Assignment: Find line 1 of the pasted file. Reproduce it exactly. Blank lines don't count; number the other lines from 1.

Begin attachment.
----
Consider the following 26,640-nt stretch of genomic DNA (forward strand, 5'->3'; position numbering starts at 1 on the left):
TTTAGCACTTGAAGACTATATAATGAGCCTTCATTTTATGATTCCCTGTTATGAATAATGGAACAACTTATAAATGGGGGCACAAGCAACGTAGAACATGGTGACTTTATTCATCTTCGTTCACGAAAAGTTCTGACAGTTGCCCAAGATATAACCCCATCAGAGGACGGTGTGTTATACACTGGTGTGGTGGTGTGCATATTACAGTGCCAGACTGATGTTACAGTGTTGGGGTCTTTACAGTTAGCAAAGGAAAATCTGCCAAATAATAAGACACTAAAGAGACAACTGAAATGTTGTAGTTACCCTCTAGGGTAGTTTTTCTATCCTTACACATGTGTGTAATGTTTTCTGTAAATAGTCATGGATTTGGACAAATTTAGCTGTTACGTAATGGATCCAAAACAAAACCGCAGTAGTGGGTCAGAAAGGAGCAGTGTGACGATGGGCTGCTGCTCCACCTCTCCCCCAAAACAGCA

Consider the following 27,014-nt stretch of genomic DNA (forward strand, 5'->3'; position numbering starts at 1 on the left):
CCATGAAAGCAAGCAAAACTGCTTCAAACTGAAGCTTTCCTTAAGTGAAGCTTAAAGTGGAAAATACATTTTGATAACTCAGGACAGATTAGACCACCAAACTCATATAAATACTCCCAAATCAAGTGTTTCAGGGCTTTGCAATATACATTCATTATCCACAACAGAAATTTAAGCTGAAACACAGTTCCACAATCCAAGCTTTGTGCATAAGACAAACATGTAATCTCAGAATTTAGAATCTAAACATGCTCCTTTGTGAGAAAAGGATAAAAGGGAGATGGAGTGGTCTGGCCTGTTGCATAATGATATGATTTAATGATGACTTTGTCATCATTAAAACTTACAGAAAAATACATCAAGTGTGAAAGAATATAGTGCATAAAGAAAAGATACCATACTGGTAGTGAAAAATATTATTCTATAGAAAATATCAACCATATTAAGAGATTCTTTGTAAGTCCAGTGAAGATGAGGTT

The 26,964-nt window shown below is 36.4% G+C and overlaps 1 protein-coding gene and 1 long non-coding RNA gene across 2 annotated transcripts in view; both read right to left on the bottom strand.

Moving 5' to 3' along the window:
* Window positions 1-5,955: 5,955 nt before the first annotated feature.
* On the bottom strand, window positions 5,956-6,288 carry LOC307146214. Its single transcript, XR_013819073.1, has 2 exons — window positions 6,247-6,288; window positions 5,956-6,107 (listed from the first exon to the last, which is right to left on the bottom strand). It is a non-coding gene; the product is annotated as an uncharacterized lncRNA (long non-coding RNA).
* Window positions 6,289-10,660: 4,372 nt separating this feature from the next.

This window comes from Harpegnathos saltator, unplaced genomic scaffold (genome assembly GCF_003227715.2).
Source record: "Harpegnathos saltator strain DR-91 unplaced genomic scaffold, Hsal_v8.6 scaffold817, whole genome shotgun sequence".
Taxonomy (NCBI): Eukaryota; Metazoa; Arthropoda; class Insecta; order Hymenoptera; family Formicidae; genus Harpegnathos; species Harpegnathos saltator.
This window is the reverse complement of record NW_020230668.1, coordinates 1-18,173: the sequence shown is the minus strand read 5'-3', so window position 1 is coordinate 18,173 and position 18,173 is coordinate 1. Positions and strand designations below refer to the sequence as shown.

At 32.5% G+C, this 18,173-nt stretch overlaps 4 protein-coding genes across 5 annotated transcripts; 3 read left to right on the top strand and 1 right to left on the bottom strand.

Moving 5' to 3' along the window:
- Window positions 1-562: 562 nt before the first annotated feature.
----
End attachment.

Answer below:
Consider the following 26,640-nt stretch of genomic DNA (forward strand, 5'->3'; position numbering starts at 1 on the left):